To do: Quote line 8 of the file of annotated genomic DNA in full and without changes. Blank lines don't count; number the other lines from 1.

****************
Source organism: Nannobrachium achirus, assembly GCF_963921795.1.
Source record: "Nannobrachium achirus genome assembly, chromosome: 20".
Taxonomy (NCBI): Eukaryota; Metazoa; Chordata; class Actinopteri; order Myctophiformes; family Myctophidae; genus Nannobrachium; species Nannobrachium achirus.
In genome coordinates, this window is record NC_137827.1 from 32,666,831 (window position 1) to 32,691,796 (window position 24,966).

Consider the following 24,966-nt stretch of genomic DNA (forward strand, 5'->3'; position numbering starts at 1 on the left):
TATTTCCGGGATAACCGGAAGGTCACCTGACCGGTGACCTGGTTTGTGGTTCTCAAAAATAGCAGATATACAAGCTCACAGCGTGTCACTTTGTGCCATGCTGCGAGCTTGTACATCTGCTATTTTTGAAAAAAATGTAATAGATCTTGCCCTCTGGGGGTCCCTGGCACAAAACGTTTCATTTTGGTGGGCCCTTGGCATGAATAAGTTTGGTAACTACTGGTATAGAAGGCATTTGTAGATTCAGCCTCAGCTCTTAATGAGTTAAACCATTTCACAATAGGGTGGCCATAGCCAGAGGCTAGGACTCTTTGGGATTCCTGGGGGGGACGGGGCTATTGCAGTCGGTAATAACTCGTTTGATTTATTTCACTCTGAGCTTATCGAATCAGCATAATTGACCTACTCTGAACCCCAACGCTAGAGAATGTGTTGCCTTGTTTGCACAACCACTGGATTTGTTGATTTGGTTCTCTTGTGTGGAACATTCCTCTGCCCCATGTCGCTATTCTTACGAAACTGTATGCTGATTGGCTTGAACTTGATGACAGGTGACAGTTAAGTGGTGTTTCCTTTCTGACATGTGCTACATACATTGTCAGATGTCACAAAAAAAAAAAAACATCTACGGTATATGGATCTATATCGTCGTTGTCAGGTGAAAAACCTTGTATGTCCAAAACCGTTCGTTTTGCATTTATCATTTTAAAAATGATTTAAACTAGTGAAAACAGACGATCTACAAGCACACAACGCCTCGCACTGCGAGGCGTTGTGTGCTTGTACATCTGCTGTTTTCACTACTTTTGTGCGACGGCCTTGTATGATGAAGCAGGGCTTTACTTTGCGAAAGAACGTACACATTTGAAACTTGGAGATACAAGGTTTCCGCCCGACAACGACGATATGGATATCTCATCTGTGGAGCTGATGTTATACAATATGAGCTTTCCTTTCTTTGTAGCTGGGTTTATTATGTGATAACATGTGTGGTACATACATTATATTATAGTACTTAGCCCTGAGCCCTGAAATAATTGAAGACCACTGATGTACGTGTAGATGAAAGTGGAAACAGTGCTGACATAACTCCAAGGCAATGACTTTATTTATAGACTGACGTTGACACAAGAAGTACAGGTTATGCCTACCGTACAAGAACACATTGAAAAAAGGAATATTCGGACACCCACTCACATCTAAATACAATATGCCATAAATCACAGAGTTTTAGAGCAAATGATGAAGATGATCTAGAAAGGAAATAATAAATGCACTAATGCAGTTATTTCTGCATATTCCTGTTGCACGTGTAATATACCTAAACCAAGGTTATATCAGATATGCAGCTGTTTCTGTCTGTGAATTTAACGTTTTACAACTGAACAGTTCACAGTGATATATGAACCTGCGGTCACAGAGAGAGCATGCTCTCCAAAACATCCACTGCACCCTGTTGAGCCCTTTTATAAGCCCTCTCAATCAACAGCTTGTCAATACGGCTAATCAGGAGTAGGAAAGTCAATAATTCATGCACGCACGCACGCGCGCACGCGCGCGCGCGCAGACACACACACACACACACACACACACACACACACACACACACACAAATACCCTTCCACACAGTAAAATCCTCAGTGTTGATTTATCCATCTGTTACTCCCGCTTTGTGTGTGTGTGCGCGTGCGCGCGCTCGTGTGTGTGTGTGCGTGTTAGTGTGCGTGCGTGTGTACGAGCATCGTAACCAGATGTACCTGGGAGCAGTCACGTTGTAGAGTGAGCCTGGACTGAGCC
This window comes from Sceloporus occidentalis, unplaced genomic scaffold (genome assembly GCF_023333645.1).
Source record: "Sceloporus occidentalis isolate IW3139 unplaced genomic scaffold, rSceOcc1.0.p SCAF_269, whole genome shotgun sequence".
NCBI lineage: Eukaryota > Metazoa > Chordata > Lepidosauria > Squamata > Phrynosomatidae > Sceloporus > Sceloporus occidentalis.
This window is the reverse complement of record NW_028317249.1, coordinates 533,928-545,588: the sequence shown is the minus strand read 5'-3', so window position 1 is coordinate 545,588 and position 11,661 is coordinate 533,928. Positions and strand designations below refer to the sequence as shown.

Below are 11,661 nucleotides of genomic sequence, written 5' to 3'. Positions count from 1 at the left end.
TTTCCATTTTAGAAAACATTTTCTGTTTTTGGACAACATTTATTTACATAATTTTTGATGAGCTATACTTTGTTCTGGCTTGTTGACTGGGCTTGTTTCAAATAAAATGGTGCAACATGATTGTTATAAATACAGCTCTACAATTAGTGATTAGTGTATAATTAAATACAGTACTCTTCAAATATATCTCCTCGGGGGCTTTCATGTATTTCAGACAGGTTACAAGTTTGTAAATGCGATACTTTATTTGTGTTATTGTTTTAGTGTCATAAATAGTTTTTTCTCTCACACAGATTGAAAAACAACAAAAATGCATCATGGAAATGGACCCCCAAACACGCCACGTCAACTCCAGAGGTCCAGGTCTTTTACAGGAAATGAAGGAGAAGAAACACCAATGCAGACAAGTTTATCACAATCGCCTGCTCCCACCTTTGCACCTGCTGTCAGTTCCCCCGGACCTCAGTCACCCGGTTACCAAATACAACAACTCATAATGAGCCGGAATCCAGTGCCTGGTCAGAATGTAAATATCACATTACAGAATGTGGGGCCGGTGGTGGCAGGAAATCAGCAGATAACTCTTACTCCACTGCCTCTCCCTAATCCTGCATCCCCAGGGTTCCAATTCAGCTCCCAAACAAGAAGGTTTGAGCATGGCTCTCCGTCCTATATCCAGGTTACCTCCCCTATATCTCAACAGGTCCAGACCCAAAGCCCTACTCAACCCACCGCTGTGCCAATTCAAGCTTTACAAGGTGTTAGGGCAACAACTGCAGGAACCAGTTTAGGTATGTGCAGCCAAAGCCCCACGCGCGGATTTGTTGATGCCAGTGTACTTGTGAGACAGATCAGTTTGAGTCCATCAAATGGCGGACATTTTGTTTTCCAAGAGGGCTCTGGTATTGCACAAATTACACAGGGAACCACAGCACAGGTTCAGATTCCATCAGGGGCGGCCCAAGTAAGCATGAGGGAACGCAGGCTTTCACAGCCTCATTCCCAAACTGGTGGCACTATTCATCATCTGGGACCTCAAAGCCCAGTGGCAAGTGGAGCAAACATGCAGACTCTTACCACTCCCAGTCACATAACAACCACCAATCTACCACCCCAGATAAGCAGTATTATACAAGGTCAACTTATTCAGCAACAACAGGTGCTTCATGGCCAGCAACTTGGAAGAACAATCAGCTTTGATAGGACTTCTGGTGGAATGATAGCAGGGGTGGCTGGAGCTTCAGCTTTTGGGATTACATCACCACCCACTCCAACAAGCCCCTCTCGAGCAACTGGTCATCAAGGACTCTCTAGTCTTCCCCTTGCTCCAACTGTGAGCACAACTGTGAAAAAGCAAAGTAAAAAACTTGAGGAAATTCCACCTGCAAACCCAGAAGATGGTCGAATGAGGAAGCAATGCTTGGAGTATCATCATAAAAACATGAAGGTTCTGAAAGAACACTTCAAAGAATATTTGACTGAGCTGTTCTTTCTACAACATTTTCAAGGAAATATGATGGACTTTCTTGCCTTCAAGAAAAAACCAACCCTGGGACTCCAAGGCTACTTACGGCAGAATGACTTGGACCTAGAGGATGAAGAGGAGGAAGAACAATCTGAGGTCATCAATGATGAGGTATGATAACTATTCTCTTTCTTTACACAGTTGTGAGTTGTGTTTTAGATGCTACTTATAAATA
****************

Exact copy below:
Source record: "Sceloporus occidentalis isolate IW3139 unplaced genomic scaffold, rSceOcc1.0.p SCAF_269, whole genome shotgun sequence".